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Renfrew County farms on display this weekend

Renfrew County farms on display this weekend

Sept. 18 is the first ever Farms Open event

By Diego Flammini
Staff Writer

Farmers in Ontario’s Renfrew County are opening their gates to visitors this weekend for the first ever Farms Open event.

Nine farms are participating in the Sept. 18 event, organized by the Ottawa Valley Food Co-op, County of Renfrew Economic Development, the National Farmers Union and the Renfrew County of Agriculture.

From 10:00am to 4:00pm on Sunday, the public can visit host farms free of charge and engage with local food producers, interact with farm animals, learn about agriculture and taste local food.

Some of the host farms see Farms Open as an opportunity to have meaningful discussions with members of the public.

For Marshall Buchanan, owner and operator of Ottawa Valley Farm to Fork, transparency played a factor into why he’s participating as a host farmer.

“I want to impress upon people how complex the food system is and how much more respect it needs in our lives,” he told “Our farm is a demonstration of one style of agriculture.”

Buchanan and his partner Kathleen Lindhorst practice regenerative agriculture on their farm, which they purchased 21 years ago as a native tree nursery.

Today they grow vegetables, raise chickens, goats and Scottish Highland cattle. And use the cattle and chickens to fertilize the vegetable gardens.

Buchanan wants visitors to understand farming is different today than it was in the past and it will be different in the future than it is today.

“We hear a lot about the need for more technology and that everything is in good hands and the system is providing affordable food in the right supplies,” he said. “I would agree with that, but it’s not the whole story. And we need to be able to have discussions about ag topics that aren’t being talked about.

“Part of our industry looks at efficiencies based on dollar amounts but doesn’t look at the side effects of those efficiencies. That’s what we need to be talking about.”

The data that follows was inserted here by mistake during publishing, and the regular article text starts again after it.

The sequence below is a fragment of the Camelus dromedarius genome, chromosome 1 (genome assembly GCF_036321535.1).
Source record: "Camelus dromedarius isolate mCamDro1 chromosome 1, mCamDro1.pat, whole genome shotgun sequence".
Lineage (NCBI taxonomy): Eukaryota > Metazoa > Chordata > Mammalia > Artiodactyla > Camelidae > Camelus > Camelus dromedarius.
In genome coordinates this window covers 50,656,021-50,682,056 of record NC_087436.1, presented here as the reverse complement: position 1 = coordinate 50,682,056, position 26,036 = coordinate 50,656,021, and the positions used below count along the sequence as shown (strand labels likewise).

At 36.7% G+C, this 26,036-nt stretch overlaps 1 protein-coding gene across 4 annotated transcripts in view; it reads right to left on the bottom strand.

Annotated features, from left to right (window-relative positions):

Visitors to Buchanan’s farm will have opportunities to meet animals and taste sausage rolls and pierogies made with ingredients grown on the farm. And they’ll get to tour an 1860s log barn that’s been restored into a hall available for event rentals.

“Some of the farms around here have very old infrastructure that you’re trying to restore to be useful in a modern economy,” Buchanan said. “Part of that modern economy includes agri-tourism and having farm to table dinners in a restored log barn. The more people we can get to visit rural Ontario, the more chances we have to tell agriculture’s story.”

Trending Video

The Anaerobic Digester at Barstow's Longview Farm

Video: The Anaerobic Digester at Barstow's Longview Farm

As more and more people discover the importance of healthy soil in relation to healthy plants, pastures and gardens, many are also discovering that manure is one of a farm’s most valuable resources. Cows, in particular, are extremely efficient converters of mature plant matter into nutrient-rich, highly degradable organic material. But fresh, or raw, manure can cause problems for the local ecosystem if it is not managed properly.

At Barstow’s Longview Farm in Hadley, MA, Denise Barstow and family have taken an innovative approach to manure management. With 350 cows and heifers in their dairy herd, they have a bountiful supply of fresh manure each day, and also accept food waste from area grocery stores, restaurants and processors.

In the fall of 2015, the farm began a partnership with Vanguard Renewables which included the addition of an anaerobic digester. Barstow’s now has one of the largest and most modern anaerobic digestion systems in New England. The zero-waste, closed-loop, farm-powered anaerobic digester converts farm and food waste into electricity, heat, and fertilizer.

The 2,100 Mwh of electrical energy produced from the digester powers the farm and heats water to warm farm buildings and the family homes. The farm-powered anaerobic digester also provides enough energy to power 1,600 average Massachusetts homes in the surrounding community via the Eversource grid and to the Cabot Creamery/Agri-Mark Cooperative butter plant in West Springfield, Massachusetts, to which Barstow’s also supplies milk.

This video was created by Barstow's Longview Farm as a part of a NOFA/Mass MDAR Dairy Promotion Project highlighting the positive impacts on the environment by Massachusetts dairy farms


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